You see it first! Some pretty disturbing EARLY data revealing the struggle your body undertakes just to deal with dietary carbohydrates while in a sore state. You punish your body with intense exercise but you're certainly no runner. The bottom line is, you shouldn't have to rely on high carb recommendations that stem from research on endurance athletes! Well, you don't have to anymore...
Do you get muscle soreness regularly from your lifting? If you train intensely, using eccentric contractions ("negatives") you're probably no stranger to the pain that comes from muscle damage. By "muscle damage" we mean the microscopic trauma that causes weakness and soreness while your body struggles to recover. Experienced lifters and physiologists know that the actual time spent in the gym is destructive, not constructive; that is, maximal growth comes only after some stress is placed upon a muscle and some damage is done. But many do not realize that if a large enough amount of muscle tissue is stressed, their ability to take-up and metabolize blood glucose is considerably worsened. That's right. Worsened.
A disease that is similar to (but more severe than) this state of poor glucose tolerance is Type II diabetes. Type II diabetics suffer from bodily tissues that are chronically unresponsive to insulin. The carbohydrates they eat enter their bloodstream (as glucose) but tend to stay there, gumming-up (glycosylating) other blood constituents and casing the pancreas to dump insulin in an effort to drive it in. About 90% of them are obese and have other problems related to hyperinsulinemia. Although many bodybuilders actually use insulin injections to aid muscle growth and recovery (dangerous and not recommended!), Type II diabetes is definitely "too much of a good thing". You see, having excess insulin in one's circulation can cause a number of problems, not the least of which is excess body FAT.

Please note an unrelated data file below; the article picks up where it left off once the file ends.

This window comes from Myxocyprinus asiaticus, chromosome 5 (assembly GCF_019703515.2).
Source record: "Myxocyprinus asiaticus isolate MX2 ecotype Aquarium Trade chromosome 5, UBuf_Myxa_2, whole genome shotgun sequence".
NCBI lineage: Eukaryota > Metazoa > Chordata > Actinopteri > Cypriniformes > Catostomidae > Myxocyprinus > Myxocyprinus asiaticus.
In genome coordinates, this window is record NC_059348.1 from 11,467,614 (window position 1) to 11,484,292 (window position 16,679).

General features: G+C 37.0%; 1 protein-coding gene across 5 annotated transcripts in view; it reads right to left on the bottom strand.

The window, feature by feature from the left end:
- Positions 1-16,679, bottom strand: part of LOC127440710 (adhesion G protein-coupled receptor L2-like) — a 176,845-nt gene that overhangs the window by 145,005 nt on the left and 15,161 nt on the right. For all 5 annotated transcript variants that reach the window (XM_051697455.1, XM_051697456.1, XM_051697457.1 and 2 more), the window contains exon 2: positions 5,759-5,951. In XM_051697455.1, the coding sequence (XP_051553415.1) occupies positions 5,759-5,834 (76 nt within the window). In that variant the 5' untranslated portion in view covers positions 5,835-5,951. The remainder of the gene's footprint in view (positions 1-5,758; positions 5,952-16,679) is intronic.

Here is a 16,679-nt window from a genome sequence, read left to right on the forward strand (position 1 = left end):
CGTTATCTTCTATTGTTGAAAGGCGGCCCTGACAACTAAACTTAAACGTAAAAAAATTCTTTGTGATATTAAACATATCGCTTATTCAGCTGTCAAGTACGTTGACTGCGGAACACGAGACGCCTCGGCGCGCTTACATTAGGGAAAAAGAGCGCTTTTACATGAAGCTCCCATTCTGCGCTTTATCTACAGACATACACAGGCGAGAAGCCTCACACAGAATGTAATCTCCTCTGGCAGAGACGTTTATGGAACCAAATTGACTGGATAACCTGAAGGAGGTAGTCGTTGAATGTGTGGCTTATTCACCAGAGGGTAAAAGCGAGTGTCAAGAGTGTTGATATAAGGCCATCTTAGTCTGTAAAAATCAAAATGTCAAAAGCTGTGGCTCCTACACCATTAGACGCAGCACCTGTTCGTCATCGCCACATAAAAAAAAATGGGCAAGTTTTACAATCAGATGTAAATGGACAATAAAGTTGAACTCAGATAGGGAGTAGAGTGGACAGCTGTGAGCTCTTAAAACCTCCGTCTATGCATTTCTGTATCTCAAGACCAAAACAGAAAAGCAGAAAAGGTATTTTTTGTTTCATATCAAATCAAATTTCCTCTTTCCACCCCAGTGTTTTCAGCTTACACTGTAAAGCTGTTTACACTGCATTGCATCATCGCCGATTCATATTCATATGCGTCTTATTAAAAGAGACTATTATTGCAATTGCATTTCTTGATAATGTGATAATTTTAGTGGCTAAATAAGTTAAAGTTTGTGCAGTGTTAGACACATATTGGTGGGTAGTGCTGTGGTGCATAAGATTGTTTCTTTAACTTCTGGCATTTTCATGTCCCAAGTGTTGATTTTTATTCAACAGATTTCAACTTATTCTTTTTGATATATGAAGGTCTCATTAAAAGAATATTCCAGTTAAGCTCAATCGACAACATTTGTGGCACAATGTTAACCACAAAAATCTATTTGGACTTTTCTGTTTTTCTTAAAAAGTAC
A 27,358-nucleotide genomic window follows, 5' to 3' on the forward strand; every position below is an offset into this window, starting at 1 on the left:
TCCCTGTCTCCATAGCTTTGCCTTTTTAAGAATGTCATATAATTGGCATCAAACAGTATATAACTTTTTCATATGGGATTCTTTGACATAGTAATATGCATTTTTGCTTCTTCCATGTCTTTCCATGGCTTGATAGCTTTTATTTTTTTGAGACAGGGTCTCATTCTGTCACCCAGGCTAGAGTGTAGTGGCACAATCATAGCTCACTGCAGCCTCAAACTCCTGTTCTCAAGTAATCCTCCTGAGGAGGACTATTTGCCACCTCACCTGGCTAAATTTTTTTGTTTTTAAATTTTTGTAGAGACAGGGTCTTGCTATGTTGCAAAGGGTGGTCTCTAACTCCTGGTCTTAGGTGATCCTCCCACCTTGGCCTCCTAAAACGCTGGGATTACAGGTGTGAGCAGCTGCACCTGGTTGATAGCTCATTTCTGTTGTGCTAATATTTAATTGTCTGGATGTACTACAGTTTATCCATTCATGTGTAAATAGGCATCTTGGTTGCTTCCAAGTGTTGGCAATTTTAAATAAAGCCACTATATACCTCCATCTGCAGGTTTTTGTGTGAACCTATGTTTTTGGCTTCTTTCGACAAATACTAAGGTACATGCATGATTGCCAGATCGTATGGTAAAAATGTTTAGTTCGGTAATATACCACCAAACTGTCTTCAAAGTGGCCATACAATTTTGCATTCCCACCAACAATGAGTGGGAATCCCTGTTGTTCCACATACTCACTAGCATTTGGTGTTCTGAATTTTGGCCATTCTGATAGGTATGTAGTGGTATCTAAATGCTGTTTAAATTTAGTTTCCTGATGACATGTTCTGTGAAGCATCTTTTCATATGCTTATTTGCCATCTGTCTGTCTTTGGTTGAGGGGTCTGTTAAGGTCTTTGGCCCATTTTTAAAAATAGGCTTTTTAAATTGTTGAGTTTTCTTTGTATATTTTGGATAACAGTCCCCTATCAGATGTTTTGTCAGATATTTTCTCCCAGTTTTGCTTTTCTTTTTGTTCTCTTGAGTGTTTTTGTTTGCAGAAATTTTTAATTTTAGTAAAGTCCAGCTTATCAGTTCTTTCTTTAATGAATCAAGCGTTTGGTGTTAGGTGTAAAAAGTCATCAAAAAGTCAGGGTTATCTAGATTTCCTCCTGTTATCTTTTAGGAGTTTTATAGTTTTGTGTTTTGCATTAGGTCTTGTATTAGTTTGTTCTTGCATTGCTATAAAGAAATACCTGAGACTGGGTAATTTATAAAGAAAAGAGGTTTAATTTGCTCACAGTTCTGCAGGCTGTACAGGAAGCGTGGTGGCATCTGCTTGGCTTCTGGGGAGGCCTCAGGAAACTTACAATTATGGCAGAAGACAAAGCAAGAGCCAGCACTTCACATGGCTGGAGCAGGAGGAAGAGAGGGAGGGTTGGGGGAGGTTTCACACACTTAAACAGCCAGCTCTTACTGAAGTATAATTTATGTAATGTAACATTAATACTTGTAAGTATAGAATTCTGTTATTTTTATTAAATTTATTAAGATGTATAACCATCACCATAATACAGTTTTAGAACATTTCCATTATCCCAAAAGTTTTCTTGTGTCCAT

Enter exercise. It's a great way to get muscles to take-up blood glucose independent of insulin. Endurance training and weight training are a critical part of American Diabetes Association guidelines. But spending 30 minutes on a universal machine lifting two plates is a far cry from having 315 on one's back for six sets of ten! This is one thing we've been discovering lately in the Human Nutrition Lab (HNL) at Kent State University. Place enough load on large muscle groups using negatives - as many athletes do - and glucose intolerance can result! It's not as severe as that seen in diabetics but it appears to be enough to dampen recovery. You see, muscles need to turn blood glucose into glycogen (stored carbs) to stay full and energetic... but it can't get into a damaged muscle very well. It's a "catch-22" situation. Eccentric contractions induce superior growth4 but result in long recovery periods and poor carbohydrate efficiency.(Ref 1,2,3,6,7) With regards to glucose intolerance, it's a scenario similar in appearance to Syndrome X, a condition rampant in western societies characterized by obesity and hypertension - presumably due to poor glucose handling. Even without intense lifting nearly 10% of men are hyperglycemic (have abnormally high blood glucose) (5).
Taking a look at data that's hot off the presses from the HNL at Kent State, we see that early results suggest hampered glucose tolerance in all subjects from muscle damage. This bodes poorly for maximal recovery. The lines come from an oral glucose tolerance test (OGTT) performed before and 24 hours after an intense workout. An OGTT is simply a series of blood draws, taken before and immediately after ingestion of 75 g of glucose (fast-acting sugar). Blood glucose commonly goes up about 40 points (mg/ dl) between 30-60 minutes, then insulin drives it back down. We didn't expect blood glucose to be this affected by the intense (eccentric) lifting. You see, the body's control over circulating glucose is necessarily TIGHT. We hypothesized (guessed) that subjects' pancreases would have to dump extra insulin to keep the glucose down in the face of all this "trauma", but not this actual hyperglycemic response; wow! The exercise bout consisted of six sets of six repetitions at 80% of the subjects' one rep max. Both bench press and squatting were performed in this manner on a Smith machine, using a four-count to lower the bar. The exercise session was designed to affect a maximal amount of skeletal muscle but also to mimic a state that is common to weight lifters.